SEOUL (Reuters) - Former U.N. Secretary-General Ban Ki-moon, once considered the front-runner to be next president of South Korea, ruled out running for the top job on Wednesday, disappointed at the "selfish ways" of some politicians in his home country.
Ban said at an unscheduled news conference at parliament, after meeting leaders of conservative parties, that it was "meaningless" to join them.
"I have decided to give up the pure intention of trying to lead political change and accomplish national reconciliation," he said.
Ban returned to South Korea on Jan. 12 after serving 10 years as U.N. chief but had been unable to capitalize on his much-anticipated homecoming, cutting a sometimes-irritable figure in public and mired in a series of perceived PR gaffes and a scandal involving family members.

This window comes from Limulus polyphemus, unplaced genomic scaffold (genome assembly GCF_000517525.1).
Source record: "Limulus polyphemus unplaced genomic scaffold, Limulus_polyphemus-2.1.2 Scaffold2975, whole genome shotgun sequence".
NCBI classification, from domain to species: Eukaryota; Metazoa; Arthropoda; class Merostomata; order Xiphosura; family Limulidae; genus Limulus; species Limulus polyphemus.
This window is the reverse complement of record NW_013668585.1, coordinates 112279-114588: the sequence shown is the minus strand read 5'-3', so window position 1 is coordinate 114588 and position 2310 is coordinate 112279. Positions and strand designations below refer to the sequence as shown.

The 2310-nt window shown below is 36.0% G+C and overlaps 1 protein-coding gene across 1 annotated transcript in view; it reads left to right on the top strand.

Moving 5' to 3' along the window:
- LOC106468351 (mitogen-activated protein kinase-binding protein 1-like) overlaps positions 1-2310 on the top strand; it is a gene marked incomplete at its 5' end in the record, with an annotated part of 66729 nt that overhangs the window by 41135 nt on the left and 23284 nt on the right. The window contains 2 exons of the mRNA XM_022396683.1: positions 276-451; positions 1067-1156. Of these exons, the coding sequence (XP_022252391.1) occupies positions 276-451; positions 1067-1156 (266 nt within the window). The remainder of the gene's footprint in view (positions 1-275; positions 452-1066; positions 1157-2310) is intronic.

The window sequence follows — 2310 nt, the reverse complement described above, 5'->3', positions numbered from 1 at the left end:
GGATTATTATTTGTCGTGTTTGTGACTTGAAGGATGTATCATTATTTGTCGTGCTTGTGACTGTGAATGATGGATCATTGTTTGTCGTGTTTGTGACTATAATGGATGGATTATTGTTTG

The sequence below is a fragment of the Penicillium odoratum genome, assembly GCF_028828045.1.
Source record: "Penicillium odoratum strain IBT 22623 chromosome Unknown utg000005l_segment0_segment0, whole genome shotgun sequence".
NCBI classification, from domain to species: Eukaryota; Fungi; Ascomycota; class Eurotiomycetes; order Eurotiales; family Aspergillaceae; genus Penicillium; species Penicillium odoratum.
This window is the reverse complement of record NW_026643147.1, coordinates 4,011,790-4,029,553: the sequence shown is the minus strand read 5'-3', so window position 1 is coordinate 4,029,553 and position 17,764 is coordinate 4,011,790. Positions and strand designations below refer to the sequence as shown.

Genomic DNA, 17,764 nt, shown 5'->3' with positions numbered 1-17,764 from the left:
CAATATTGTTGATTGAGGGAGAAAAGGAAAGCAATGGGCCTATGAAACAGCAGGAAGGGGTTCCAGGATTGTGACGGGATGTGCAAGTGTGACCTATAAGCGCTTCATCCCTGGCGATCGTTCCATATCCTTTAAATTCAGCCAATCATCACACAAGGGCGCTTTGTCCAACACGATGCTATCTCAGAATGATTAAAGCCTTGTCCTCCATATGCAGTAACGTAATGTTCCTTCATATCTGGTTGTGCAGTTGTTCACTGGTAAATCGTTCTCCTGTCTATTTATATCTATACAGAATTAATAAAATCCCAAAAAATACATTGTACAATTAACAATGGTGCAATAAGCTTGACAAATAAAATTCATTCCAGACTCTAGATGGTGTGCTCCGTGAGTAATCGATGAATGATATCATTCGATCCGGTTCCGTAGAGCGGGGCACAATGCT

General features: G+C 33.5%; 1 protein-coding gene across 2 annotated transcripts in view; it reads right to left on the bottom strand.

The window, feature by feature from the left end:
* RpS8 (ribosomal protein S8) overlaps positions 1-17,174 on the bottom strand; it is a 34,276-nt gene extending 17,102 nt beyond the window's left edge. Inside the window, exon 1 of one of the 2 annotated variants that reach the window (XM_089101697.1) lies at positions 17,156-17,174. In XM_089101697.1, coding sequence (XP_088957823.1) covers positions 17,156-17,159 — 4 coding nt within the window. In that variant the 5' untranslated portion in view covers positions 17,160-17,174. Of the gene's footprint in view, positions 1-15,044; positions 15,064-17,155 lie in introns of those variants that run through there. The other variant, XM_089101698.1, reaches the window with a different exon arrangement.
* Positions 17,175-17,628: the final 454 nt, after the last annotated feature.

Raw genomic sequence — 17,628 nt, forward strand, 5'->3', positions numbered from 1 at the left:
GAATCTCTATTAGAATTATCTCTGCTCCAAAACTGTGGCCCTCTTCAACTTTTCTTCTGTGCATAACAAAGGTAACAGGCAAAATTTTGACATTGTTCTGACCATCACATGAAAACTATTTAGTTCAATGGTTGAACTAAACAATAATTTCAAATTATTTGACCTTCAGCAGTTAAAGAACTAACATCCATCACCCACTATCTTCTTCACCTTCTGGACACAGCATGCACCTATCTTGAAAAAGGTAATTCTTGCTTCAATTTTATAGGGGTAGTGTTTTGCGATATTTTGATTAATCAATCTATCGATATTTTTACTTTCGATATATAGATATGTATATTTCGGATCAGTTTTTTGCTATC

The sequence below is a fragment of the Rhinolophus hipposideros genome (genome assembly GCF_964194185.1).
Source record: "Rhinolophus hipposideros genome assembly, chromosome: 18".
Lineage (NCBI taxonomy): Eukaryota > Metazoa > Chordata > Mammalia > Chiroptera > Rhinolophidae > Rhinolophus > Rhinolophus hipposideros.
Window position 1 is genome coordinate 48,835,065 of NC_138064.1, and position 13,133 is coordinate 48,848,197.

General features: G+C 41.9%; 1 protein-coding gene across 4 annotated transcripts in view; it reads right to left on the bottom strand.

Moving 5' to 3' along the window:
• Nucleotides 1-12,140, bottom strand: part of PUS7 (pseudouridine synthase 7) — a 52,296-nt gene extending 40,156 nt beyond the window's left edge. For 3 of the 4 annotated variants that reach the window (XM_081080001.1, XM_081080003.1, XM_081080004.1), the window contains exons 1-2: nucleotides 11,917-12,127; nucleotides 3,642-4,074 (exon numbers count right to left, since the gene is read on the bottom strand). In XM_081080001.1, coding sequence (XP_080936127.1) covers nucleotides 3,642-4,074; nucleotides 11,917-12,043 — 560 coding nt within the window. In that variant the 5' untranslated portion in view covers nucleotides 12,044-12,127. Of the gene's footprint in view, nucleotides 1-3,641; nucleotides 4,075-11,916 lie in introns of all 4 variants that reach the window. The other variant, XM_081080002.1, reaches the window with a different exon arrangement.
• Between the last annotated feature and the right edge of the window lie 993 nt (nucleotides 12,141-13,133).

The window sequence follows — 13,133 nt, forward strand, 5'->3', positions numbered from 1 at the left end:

Even without announcing his intention to run, his support ratings in opinion polls had slipped to second place behind the presidential candidate for the main opposition Democratic Party, after peaking at nearly 30 percent last year.
Conservative President Park Geun-hye has been impeached by parliament amid a wide-ranging corruption scandal, complicating any run by Ban. He had been expected to run as a conservative but was unable to secure any party affiliation.
If the impeachment vote against Park is upheld by the Constitutional Court, she will have to quit and an election would be held two months later. A ruling is expected as soon as late this month.
(Reporting by Jack Kim and Ju-min Park; Editing by Robert Birsel)